In the first count (GERP), the hybrid, reciprocal and control seeds were generally more vigorous (T2, T3, T4, T5, T6, T11 and T12). However, there was a significant difference of hybrid 'JS12' x 'SS 72/12' (T1) compared to its reciprocal (T2) and the other hybrids, as the former had the lowest vigor (GERP 59%) of all hybrids evaluated.

There was a significant difference in speed of germination (SG) among the hybrids and their reciprocals, except for the cross of 'JS12' x Sekati, in which T3 and T4 did not differ. The lowest SG occurred in the genotypes of treatments 2, 5, 11 and 12, whose seeds germinated faster. The calculation of SG, based on the formula of Edmond and Drapalla (1958), determines that the shorter the time for germination to occur, the lower the SG. The lines 'JS12' and 'Waimanalo' showed no significant difference in the hybrids from the cross 'JS12' x Sekati (regardless of the direction of cross) and the reciprocal of the cross 'JS12' x 'Waimanalo', resulting in satisfactory SG, second to the most vigorous ones (T2, T5, T11, T12). These results show the effect of pollen on the embryo and endosperm, which is reflected in the evaluation of the traits of vigor, except for seedling fresh weight (FW). 'JS12' Sekati and 'Waimanalo' can also be referred to as quality pollinators for this trait in the populations under study.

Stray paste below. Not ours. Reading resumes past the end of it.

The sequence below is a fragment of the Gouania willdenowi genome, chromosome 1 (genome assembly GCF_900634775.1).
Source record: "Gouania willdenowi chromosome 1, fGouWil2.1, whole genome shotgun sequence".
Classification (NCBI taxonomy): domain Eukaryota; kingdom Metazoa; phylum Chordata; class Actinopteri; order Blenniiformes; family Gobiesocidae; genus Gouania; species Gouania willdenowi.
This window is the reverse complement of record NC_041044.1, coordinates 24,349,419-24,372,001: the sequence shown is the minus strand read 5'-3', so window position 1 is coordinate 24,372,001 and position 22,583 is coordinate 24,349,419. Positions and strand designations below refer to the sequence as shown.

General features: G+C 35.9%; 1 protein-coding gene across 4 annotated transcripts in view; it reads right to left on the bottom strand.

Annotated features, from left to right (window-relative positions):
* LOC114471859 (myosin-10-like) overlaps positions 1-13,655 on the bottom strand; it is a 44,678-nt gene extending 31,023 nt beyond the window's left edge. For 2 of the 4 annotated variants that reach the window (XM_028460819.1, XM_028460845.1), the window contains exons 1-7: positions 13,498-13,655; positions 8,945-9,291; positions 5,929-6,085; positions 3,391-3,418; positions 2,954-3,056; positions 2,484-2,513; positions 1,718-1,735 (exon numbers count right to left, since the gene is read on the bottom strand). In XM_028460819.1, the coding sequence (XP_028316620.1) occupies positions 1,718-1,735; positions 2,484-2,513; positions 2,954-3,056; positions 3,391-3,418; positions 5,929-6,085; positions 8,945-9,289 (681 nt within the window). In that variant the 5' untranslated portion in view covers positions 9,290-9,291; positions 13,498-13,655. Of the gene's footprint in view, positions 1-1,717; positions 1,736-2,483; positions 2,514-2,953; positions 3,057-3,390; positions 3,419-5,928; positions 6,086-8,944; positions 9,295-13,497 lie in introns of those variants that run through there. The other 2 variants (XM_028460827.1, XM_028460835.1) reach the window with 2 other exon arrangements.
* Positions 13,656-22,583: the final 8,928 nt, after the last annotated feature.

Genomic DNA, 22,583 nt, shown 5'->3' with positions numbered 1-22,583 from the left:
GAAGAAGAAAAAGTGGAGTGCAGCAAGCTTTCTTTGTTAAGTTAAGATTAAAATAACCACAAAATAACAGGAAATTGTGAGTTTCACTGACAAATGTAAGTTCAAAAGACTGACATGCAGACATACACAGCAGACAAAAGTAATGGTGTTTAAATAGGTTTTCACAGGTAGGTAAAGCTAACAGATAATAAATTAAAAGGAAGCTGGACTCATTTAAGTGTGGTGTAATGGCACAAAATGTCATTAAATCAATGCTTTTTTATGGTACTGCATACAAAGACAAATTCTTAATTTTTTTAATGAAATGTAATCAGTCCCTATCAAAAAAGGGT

For the variable seedling fresh weight (FW), reciprocal effect was evidenced due to the significant difference observed among hybrids and their reciprocals in all crosses. The evaluation of FW is associated with the ability of the genotype to accumulate water in a given condition. The positive reciprocal effect (RE) at a particular cross shows the contribution of maternal inheritance in controlling the trait under study (Roveri-José et al., 2004). This was evidenced when the line 'JS12' was selfed, with higher average FW (124.50 mg), favoring the superiority of F1 hybrids over their reciprocals. This superiority can also be complemented with the observation of seed size, because the F1 hybrids that had the female parent, a genotype of group Formosa, composed the group of large seeds (Table 3), with a seed size similar to that of 'JS12' , a line from group Formosa. The size of the seeds is evidence of greater water absorption and translocation of reserves to them. As for FW, the choice of the parent (sometimes as female, sometimes as male) was essential to distinguish the F1 hybrid from its reciprocal (Table 4).